The Center for Persons with Disabilities at Utah State University
 

To the quiet heroes

September 26, 2012 by cpehrson

Heroes come in many shapes and sizes.  Some are world renown; some are nationally known; some are what I call, the quiet heroes.

For the past four years I have had the honor of being surrounded by the quiet heroes who work at the CPD.

No where else have I seen such dedicated, compassionate, and visionary people.  True, some of these heroes are becoming world renown as they reach out to help people in other countries improve the lives of people with disabilities.  Some of these heroes are becoming nationally known as they work with the policy makers and the national organizations who work to improve the lives of people with disabilities.  Some of them are known statewide as they work to change the lives of people with disabilities in Utah.  And some of them are the quiet heroes who support the mission of the CPD in their many daily, essential, and often unseen accomplishments.  Each one is a hero to me.

My association with the CPD goes back many years when I first brought my now 32-year-old son for an interdisciplinary evaluation.  He was soon enrolled in the Center’s preschool and remained through his school-age years for five more years.  Several years ago, I had the opportunity to work for the Center’s Early Intervention program (Up to 3) as a service provider, trying to make a difference in the lives of families with very young children with disabilities.  You might think that as I retire this week, that my connection with CPD will be ending, but that is not going to happen.  Every morning as I send my son on the bus to his adult day program (the Developmental Skills Laboratory, another great CPD program), I will be thinking of all the quiet heroes at work here.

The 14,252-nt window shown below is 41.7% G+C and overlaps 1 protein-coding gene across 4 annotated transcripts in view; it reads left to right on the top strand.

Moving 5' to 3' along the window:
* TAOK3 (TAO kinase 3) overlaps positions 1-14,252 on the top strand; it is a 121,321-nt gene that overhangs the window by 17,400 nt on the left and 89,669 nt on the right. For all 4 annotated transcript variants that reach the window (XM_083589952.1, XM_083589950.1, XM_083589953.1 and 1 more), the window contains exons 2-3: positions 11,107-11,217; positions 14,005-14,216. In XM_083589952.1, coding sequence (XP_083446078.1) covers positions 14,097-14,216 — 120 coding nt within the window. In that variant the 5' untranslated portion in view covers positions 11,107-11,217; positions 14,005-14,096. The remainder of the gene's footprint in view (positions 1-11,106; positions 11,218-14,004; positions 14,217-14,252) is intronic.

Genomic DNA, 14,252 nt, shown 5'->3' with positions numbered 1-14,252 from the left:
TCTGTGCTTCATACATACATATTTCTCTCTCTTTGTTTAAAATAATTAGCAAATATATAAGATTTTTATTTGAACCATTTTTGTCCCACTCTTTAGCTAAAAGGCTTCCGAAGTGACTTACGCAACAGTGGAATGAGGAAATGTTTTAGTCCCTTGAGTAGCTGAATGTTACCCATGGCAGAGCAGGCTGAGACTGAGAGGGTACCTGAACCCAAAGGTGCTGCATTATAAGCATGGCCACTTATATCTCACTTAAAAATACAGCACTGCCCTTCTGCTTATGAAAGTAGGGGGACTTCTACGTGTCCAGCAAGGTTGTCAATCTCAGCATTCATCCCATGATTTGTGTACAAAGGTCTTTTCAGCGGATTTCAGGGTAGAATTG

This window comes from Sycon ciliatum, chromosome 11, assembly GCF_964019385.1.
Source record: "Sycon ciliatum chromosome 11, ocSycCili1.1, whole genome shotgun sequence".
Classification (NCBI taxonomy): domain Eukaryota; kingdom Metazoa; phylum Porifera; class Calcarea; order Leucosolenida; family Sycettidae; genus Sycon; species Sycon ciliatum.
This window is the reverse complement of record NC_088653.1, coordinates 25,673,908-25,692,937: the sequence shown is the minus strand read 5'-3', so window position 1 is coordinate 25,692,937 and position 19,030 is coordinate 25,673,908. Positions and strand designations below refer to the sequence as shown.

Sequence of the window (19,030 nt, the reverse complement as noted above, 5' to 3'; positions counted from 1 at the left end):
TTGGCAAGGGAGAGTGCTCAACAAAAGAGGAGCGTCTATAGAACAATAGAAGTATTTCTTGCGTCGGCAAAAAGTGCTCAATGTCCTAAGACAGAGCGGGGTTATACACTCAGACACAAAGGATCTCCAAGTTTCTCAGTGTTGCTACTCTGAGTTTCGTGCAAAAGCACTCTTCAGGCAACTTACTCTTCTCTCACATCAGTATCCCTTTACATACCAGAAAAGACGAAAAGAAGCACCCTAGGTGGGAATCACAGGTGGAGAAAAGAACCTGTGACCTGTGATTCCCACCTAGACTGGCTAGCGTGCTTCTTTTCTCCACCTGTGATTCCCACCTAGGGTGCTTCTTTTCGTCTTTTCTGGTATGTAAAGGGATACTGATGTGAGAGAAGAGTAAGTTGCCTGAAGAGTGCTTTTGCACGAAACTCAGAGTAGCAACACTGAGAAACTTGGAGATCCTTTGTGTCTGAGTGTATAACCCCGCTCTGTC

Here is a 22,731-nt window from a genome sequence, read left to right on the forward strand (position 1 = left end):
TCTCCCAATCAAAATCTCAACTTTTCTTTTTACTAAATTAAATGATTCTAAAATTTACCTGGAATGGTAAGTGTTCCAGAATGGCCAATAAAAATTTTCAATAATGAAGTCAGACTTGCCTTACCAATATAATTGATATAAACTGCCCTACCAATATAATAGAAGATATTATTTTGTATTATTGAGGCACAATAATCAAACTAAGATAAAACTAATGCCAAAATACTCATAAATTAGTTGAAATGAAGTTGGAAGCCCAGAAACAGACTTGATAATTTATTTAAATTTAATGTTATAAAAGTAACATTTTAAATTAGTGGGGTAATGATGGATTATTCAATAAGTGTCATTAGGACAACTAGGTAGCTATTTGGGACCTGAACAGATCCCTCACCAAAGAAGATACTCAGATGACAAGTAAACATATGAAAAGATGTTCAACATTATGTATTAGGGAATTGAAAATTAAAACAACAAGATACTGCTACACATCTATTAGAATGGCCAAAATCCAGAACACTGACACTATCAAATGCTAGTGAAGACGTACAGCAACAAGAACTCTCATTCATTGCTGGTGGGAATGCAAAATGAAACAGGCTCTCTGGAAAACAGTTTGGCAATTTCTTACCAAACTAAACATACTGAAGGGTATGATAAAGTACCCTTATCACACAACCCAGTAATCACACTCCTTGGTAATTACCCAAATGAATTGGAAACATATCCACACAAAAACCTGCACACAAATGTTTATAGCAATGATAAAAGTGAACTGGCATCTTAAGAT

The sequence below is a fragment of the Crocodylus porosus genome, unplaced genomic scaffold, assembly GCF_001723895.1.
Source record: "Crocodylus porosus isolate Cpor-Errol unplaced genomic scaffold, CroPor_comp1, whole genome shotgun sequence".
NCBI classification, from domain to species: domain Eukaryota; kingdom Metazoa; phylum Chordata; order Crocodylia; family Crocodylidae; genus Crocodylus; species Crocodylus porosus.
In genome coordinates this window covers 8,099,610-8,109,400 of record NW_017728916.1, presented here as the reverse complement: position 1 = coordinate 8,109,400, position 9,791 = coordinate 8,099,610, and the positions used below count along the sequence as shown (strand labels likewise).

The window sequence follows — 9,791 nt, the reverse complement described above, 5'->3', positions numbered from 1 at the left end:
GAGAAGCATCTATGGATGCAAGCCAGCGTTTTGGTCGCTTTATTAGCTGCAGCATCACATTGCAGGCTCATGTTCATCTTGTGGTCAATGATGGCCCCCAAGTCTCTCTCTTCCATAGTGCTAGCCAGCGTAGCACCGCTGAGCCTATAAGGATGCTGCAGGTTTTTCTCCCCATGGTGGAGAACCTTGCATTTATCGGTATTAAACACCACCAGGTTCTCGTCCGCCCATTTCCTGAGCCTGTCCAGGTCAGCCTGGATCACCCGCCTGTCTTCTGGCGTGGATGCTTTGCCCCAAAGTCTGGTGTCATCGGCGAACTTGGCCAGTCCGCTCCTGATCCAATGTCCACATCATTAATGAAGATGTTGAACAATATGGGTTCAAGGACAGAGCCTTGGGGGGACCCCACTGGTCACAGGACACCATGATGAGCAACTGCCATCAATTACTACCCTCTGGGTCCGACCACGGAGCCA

I salute all of the CPD staff and leave you with these last words—”Carry on, Carry on, Carry on!” for you are making a difference in the world, one day at a time.

 

 

  • Fran

    Connie, We will miss you. May you have a fabulous retirement doing those things you love to do.

  • Cyndi

    Connie, your work on behalf of the CPD has been heroic! Your multiple perspectives (e.g., as a parent, as a service provider, as a writer) will be very much missed. Know that we will sing your praises for years to come. All the best!

  • Mary Ellen

    Connie: You have been a colleague, co-worker, but most of all–and most treasured–my friend. I will miss you. Enjoy your family and please keep in touch. Your Horizon is endless!

  • Gordon

    Connie I will miss you and your big smile. I wish you the best in retirement and hope you find the time to do the many things you love to do. It’s friends like you that make working here at the CPD such a joy for us and all the personal satisfaction we get by enhancing the quality of life for individuals with disability. We love you and will miss you but take care.

  • Amy

    Enjoy retirement!

  • http://twitter.com/Jensenborger6 JoLynne Jensen Lyon

    Connie, it’s been wonderful working with you and seeing how you connect with the people of the CPD. Best wishes on your new adventure.

  • Karen

    Connie, what a great article from one of those quiet heros! May you enjoy your retirement and may our boys have a long friendship!

  • Eduardo Ortiz

    Connie, I’ll miss you and your always positive perspective. Have a wonderful retirement.

  • Sarah

    Connie, what a lovely tribute, especially from you, who have experience at every level. Thanks for all your work.